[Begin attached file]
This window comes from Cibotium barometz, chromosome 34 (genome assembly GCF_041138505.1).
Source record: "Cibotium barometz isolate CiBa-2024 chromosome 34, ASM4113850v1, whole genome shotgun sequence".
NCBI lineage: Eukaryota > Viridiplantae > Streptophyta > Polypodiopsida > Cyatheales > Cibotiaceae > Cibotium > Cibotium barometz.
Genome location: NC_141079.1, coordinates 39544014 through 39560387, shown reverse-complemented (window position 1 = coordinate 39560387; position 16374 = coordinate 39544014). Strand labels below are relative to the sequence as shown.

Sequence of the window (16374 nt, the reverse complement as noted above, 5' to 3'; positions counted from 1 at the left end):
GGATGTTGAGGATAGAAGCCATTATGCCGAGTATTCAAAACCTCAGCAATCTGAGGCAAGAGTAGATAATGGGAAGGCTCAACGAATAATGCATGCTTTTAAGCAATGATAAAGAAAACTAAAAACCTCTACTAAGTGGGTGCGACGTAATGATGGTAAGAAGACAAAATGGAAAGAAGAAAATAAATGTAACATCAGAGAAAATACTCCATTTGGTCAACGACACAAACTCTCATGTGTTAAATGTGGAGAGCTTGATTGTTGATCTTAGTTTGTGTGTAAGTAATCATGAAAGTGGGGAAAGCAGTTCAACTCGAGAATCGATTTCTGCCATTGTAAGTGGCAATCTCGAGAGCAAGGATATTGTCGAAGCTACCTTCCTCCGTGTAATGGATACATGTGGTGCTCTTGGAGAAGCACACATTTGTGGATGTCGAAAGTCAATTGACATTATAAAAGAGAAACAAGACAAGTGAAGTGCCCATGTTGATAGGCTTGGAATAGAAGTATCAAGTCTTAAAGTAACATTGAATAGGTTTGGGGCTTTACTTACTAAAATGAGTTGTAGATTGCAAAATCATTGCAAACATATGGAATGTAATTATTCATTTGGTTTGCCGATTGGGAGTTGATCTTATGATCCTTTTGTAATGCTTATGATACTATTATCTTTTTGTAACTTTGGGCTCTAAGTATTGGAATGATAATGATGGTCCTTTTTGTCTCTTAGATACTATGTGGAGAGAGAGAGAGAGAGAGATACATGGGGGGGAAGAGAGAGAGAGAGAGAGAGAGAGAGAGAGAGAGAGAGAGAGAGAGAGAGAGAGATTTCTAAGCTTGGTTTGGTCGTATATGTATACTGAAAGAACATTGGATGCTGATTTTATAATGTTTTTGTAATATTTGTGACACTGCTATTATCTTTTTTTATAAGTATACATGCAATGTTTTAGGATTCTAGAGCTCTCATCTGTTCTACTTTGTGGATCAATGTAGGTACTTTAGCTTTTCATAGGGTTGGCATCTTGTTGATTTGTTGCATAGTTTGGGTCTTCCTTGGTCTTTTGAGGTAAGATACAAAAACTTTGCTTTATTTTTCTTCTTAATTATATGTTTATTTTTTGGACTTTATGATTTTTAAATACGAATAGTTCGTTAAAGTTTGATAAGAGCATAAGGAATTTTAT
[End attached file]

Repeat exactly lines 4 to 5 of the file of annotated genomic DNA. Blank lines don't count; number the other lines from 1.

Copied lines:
Genome location: NC_141079.1, coordinates 39544014 through 39560387, shown reverse-complemented (window position 1 = coordinate 39560387; position 16374 = coordinate 39544014). Strand labels below are relative to the sequence as shown.

Sequence of the window (16374 nt, the reverse complement as noted above, 5' to 3'; positions counted from 1 at the left end):